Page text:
I've picked an interesting time to write this book. In the process of tracking down and interviewing our 8-bit Gods, I've been lucky enough to see some of them return to what we know and love... writing the games and music we've always loved them for. It was with some excitement that I heard that Matt Gray, composer of brilliant music for games such as Driller, Vendetta, Tusker, Hunter's Moon and, umm, Pogo Stick Olympics, along with the entire Last Ninja 2 soundtrack, was planning to rework some of his classic tracks.
I got in touch with Matt who not only agreed to be interviewed for the book, but also talked to me about the project and why Kickstarter was the way to go. Here's everything you need to know about the upcoming album, entitled Reformation, and why you should get on board on Sunday 2nd November...
TWOG: For those that might not yet know, can you please explain exactly what the project is that your Kickstarter campaign aims to fund?
Matt Gray: It’s a double album comprising of around twenty or so remakes of my best C64 games tracks. I’ll be retaining SID elements, but the final productions will be much enhanced sonically-speaking using synths and live instruments where needed. Anyone who has heard the Last Ninja 2 Central Park Loader remake I uploaded to Soundcloud and Bandcamp will get the picture. It’s very much on the Bionic/Six Million Dollar Man tip - “better, stronger” but probably not “faster”.
TWOG: Having been in a completely different area of the music industry for years, I can't imagine that the urge to go back to your Commodore 64 music and rework it came on the spur of the moment. How long have you been thinking about this, and what was it that pushed you to finally go for it?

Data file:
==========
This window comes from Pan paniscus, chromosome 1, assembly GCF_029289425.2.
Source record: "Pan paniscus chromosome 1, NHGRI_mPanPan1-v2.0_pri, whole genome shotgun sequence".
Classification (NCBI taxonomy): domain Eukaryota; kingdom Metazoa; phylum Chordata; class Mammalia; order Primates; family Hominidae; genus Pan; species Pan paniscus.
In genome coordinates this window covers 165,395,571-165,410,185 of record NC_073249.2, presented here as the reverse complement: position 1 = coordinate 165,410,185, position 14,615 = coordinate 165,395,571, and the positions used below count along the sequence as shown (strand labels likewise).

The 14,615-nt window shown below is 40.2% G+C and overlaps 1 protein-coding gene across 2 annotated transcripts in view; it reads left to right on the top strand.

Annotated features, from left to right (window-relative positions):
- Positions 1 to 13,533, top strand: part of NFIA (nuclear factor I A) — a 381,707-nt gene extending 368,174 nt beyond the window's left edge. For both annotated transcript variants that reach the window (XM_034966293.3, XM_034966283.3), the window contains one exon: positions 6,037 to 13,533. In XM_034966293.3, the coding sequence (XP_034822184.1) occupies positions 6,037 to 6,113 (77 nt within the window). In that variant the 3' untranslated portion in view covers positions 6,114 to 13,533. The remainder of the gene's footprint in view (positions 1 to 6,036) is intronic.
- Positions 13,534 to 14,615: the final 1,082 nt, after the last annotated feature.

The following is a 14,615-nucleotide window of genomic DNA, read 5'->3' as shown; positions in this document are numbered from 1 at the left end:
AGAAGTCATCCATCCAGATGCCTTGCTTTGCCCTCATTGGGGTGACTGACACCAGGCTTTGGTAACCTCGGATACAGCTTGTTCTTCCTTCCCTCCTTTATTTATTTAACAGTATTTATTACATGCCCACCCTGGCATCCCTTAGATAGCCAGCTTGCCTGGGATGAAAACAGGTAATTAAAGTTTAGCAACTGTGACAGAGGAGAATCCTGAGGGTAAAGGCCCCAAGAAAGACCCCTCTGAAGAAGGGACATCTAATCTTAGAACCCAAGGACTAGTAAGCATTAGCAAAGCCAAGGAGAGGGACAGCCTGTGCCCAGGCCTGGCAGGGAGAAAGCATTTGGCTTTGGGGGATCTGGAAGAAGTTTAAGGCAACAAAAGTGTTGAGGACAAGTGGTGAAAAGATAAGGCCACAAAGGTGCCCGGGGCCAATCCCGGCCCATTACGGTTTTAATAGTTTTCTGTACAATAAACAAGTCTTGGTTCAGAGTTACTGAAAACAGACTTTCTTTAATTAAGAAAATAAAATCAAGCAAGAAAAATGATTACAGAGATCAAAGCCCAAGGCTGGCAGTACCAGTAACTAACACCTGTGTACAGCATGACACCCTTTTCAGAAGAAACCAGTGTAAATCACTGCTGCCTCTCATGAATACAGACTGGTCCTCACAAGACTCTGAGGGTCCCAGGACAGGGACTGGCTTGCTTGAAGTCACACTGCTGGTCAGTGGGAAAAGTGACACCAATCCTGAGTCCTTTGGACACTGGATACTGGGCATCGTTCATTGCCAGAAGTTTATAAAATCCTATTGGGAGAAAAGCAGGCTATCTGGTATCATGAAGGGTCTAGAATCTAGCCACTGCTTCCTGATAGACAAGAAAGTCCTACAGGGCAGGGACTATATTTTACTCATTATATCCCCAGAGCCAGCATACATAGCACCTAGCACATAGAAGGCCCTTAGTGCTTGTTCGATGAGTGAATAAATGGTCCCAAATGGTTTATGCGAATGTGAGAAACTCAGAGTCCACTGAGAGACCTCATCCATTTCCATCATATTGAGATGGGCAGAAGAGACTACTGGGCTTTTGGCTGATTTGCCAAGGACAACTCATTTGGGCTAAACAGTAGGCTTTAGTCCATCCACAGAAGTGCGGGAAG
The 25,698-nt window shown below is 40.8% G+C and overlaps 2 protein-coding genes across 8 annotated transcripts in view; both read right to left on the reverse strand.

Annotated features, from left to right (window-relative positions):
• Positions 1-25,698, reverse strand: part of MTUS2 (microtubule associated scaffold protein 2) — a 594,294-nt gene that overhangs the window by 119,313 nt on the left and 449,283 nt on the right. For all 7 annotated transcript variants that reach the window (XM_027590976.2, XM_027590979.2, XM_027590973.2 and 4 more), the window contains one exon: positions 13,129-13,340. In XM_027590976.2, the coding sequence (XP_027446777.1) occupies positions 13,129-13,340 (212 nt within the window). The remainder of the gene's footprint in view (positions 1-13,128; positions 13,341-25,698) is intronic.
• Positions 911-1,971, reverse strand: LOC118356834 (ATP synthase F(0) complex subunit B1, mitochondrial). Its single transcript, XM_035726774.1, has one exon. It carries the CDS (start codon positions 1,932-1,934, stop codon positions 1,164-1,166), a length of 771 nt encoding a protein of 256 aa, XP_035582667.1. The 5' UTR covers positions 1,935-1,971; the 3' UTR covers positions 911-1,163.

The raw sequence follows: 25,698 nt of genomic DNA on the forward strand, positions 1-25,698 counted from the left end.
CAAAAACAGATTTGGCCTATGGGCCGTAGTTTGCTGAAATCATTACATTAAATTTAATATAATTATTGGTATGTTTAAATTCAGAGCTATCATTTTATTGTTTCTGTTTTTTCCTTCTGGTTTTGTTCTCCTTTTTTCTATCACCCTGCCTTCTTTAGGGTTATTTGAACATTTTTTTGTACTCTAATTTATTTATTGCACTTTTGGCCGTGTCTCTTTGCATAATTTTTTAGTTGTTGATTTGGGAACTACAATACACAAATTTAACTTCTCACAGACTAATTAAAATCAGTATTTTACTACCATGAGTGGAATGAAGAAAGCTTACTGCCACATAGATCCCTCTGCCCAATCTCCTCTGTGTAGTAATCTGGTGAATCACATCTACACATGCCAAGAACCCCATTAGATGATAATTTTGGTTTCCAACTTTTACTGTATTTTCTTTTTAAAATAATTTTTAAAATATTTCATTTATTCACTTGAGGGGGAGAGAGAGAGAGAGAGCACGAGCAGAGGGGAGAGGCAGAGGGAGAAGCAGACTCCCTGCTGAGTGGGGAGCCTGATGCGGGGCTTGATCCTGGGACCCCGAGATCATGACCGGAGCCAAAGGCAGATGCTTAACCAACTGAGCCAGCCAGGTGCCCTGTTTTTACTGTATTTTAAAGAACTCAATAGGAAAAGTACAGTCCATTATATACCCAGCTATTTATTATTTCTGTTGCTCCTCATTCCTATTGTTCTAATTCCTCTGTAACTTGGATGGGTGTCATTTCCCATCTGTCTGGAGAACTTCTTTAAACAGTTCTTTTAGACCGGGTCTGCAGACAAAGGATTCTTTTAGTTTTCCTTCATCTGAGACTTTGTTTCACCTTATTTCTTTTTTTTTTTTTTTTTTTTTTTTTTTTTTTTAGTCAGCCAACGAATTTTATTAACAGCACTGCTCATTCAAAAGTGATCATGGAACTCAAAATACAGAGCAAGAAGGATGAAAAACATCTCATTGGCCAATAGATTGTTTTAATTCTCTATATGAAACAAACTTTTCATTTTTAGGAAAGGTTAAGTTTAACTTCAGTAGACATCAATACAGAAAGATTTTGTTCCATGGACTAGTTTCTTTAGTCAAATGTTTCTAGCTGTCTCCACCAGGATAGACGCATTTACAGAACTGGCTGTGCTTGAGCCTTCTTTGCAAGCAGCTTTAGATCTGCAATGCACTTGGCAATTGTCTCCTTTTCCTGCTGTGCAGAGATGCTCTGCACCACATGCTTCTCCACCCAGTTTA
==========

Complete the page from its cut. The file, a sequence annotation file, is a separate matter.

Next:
MG: The idea was first aired about 18 months ago in a conversation with Chris Abbott. I’d mentioned that I was really into the idea of producing music for games again given the unlimited boundaries these days, soundwise-speaking. Chris suggested there would be an interest if I was to remix my C64 tracks. I’ve remixed many tracks in the record industry and to me it meant almost completely changing a song’s direction or feel.
After many months thinking about it on and off I decided that I wanted to keep the intended feel and direction of my C64 tracks but enhance them in a way that I simply didn’t have the tools or technology to do nearly 30 years ago. Then finally this summer I decided if I was ever going to do this project then now was the time.
TWOG: Kickstarter has really, for want of a better word, kickstarted in the last couple of years, and especially for games, with loads of high-profile games projects being funded (and many much smaller ones, too). What convinced you that Kickstarter was the way to go with this project?
MG: When I first heard about Kickstarter I must admit I was slightly dubious that enough people would back a project with their money simply to see it happen. But when I saw how the successful projects were presented and aimed at existing fans, I realised that it really was the perfect outlet for fans to effectively pre-order an artistic product they wanted to see or hear. I also loved the idea that everyone pledging could benefit to further extremes via the stretch goals being reached. The more people who supported the project, the more those people would gain from it.
TWOG: There have been other Kickstarter-funded games music projects... as a couple of examples, Chris Huelsbeck released his Turrican Anthology, a reworking of the entire series of Turrican music, and Allister Brimble released his Amiga Works set after a successful Kickstarter. The market is definitely there and people want this stuff. How exciting is it to you to be able to update this music? Do you see it as being able to fulfil the potential of the original tracks or is it more a case of offering a more modern-sounding alternative?
MG: I think it’s a bit of both. Trends come and go in music, but the elements that make up a good track stay basically the same just sonically tailored to the times. Drums are a perfect example. Big reverb enriched snares were all the rage in the 80’ but almost despised in the last decade. But now more and more producers are going back to those sounds of the 80s and everyone’s buying Linn drum plug ins or the original hardware. Piano house chords went completely out for over two decades but they are back in the charts again now. Things just come back eventually but with a twist, sometimes subtle and sometimes not.